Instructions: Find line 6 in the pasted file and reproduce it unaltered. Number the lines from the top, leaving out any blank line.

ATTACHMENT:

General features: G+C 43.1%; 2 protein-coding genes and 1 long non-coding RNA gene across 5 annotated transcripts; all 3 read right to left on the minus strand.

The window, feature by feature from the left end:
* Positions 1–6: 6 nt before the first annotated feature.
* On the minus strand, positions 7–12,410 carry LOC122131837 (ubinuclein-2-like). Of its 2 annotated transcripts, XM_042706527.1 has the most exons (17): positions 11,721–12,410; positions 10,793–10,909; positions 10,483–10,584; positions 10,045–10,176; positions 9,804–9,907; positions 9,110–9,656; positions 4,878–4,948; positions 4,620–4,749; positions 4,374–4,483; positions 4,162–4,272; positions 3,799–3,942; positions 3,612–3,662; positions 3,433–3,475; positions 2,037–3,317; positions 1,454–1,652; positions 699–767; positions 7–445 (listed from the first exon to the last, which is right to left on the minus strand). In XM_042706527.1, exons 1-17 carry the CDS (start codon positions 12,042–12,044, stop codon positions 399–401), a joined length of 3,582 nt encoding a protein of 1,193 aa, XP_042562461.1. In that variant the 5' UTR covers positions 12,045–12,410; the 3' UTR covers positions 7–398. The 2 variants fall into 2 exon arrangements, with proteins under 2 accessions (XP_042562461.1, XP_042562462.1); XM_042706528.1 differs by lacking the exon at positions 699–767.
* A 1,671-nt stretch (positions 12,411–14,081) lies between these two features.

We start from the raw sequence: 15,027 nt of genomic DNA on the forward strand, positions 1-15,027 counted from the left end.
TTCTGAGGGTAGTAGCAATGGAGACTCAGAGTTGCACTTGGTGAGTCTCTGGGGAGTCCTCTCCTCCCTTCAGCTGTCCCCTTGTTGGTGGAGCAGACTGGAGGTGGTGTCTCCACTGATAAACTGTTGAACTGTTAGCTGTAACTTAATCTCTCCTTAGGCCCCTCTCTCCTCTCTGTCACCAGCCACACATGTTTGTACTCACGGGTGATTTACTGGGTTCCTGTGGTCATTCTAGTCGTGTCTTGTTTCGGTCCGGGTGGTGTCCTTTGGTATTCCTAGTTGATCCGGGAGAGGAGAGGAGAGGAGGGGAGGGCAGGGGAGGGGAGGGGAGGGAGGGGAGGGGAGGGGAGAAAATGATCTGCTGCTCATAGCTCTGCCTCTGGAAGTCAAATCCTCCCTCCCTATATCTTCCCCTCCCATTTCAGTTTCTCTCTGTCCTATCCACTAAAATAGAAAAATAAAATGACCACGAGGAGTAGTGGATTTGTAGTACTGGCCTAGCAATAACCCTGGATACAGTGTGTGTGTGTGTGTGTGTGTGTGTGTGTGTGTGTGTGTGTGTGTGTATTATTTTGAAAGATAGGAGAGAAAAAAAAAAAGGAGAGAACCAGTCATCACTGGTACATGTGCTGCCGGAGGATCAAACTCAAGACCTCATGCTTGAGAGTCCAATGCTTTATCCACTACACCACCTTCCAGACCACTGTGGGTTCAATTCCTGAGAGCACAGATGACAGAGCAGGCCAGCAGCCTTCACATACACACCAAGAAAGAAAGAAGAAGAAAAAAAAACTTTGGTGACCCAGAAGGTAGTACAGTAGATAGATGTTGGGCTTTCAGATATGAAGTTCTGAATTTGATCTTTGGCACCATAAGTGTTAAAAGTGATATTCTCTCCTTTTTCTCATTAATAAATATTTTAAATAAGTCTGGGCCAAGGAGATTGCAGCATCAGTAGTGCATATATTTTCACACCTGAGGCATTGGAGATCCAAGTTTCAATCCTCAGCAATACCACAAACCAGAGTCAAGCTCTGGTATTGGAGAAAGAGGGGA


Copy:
We start from the raw sequence: 15,027 nt of genomic DNA on the forward strand, positions 1-15,027 counted from the left end.